Research into amphibian population declines should adopt a step-by-step analysis incorporating long-term observations, experiments, and models for investigating how any specific anthropogenic stressor affects the population dynamics (Blaustein et al. 2004). Despite the obvious importance of time series analyses in this process, they are still rare in amphibian ecology (Semlitsch et al. 1996; Meyer et al. 1998), and consequently amphibians with their complex life cycles are not included in recent reviews of animal population dynamics (Bjørnstad and Grenfell 2001; Lande et al. 2003; Turchin 2003).

Here, we present an analysis of a long-term time series (22 years) of an isolated population of the European tree frog (Hyla arborea L., 1758). The population that we studied was not declining. Our goal was therefore not to explain a specific decline or the causes thereof, but rather to contribute to a better understanding of amphibian population dynamics that should be useful for amphibian conservation biology and population ecology in general. The time series analysis allowed us to evaluate the relative importance of intrinsic density dependence and extrinsic factors (i.e., weather), either alone or in combination, for population growth rate (Dennis and Taper 1994; Dennis and Otten 2000; Burnham and Anderson 2002). Thus, the first goal of the analysis was to answer the question whether the dynamic of the population was driven by intrinsic density dependence, extrinsic factors, or both. This question matters because we wanted to know whether density dependence could buffer the population against extrinsic perturbations. The second goal was to evaluate which type of density dependence was operating (Saitoh et al 1997), namely linear (Ricker 1954) or log-linear (Gompertz 1825). Because the type of density dependence strongly affects predictions of population models (Henle et al. 2004), such knowledge should greatly enhance the value of predictive amphibian population models. This would allow a feedback from time series analysis to population models and thereby allow closing the loop between experiments, observational studies, and population models (Werner 1998; Blaustein et al. 2004). The third goal was to investigate the mechanisms behind the seemingly erratic fluctuations that often characterize amphibian populations (Marsh and Trenham 2001; Green 2003) and may render them especially vulnerable to local and global extinction (Leigh 1981; Schoener and Spiller 1992; Inchausti and Halley 2003).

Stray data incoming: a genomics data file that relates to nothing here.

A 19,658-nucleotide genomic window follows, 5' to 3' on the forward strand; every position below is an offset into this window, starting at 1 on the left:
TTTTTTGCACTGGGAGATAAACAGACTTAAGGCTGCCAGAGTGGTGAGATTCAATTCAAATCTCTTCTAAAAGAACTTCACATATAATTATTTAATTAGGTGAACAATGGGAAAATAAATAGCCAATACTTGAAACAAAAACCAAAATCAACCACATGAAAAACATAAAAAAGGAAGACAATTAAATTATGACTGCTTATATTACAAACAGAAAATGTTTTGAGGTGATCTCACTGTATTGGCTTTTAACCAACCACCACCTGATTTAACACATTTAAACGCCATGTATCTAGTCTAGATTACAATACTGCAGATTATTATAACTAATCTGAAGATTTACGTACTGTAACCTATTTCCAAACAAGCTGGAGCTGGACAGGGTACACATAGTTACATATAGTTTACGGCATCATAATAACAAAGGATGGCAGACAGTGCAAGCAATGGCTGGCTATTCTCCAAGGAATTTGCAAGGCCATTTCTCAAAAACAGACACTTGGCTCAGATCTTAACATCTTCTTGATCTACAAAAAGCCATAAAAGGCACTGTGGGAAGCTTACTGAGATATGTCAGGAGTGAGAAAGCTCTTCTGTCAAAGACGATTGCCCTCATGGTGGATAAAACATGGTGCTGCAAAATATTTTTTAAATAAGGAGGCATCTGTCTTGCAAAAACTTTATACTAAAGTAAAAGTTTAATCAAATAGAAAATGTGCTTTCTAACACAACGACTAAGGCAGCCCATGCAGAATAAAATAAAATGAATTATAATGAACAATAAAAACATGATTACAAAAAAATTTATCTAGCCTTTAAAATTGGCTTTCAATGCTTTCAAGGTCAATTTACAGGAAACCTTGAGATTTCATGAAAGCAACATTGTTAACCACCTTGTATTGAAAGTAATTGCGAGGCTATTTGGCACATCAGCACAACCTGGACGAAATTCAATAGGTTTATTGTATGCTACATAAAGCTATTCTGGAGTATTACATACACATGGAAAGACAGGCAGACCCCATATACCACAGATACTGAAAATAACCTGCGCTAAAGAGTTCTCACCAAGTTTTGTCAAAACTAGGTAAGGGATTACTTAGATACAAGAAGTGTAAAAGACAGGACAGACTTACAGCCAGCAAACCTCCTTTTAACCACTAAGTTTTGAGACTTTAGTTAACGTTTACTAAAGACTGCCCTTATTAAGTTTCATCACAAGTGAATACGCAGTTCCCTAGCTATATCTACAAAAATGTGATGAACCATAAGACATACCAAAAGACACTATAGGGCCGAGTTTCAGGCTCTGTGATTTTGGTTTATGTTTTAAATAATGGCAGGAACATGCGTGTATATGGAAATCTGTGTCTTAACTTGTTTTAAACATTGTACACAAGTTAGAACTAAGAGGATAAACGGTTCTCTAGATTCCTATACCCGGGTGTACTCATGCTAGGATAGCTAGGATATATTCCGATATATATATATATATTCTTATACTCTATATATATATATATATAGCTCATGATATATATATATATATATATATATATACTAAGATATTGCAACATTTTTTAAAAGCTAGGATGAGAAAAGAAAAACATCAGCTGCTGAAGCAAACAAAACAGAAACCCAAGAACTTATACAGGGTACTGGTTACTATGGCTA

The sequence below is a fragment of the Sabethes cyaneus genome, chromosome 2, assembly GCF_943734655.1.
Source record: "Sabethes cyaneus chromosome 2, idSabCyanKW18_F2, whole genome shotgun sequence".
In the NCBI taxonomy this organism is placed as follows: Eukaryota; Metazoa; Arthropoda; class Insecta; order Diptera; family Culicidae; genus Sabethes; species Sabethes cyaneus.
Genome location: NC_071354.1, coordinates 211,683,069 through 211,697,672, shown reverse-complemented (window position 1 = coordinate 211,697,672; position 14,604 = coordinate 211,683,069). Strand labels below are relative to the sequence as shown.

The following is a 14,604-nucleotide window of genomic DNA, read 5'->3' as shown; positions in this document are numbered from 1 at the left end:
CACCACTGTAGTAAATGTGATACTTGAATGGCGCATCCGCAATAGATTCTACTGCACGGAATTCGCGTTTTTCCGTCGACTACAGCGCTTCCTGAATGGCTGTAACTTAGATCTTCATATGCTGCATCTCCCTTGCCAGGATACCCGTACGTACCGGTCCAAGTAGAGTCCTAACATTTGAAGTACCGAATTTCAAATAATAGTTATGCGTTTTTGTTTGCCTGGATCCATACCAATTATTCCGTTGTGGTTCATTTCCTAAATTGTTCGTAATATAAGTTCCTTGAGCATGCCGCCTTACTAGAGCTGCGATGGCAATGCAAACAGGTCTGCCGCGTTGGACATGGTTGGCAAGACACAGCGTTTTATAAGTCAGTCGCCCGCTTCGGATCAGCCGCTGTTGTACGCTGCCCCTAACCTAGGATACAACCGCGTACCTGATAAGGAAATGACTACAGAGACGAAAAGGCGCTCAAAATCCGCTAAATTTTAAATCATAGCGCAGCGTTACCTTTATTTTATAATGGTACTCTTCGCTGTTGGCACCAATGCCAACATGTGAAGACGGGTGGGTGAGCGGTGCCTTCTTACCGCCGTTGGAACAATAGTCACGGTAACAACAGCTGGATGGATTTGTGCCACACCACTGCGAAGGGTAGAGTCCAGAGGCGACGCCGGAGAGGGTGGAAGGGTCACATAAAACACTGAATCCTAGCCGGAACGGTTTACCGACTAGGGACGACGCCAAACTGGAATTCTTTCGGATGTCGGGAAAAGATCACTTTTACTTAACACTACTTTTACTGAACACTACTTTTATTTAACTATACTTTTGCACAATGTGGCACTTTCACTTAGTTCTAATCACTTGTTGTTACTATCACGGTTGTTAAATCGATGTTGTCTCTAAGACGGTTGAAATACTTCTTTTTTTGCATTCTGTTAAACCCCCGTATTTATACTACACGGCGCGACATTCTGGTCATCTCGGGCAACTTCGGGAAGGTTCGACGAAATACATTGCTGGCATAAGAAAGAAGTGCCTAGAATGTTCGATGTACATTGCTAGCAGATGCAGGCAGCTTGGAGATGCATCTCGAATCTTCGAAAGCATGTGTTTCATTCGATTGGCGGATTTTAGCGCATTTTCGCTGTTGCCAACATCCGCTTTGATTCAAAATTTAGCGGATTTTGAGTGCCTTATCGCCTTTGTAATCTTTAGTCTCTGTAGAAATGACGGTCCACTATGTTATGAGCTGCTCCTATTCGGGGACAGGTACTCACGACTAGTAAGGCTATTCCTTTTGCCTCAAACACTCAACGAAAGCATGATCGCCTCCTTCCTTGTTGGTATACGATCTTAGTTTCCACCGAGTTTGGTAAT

Materials and methods

Tree frog monitoring

The European tree frog is listed as “near threatened” in the global IUCN Red List, and is highly vulnerable in most of its distribution range (IUCN 2004), including Switzerland where the status on the Swiss Red List is “endangered” (Schmidt and Zumbach 2005). H. arborea first breeds at 2 years of age and has a life expectancy of 5–6 years (Friedl and Klump 1997). Tadpole growth and juvenile metamorphosis usually take place between early June and late September. Juveniles disperse before the first night frosts to their terrestrial overwintering habitats (Stumpel 1993), where they will remain until late March. As with most frogs and toads, males of the European tree frog exhibit a conspicuous breeding behavior by calling from pond shores to attract gravid females (Giacoma et al. 1993). Counts of calling males is considered an appropriate technique for evaluations of tree frog population density (Carlson and Edenhamn 2000; Tester 1993) and is one of the most widely used methods to assess population size in anuran populations (Heyer et al. 1994). Visiting ponds regularly during the breeding season (mid-March–late May in Switzerland; Pellet et al. 2004) provides several counts of calling males, from which the highest value for a given year is generally used as an index of breeding population size (Tester 1993; Edenhamn 1996; Carlson and Edenhamn 2000; Schmidt and Pellet 2005).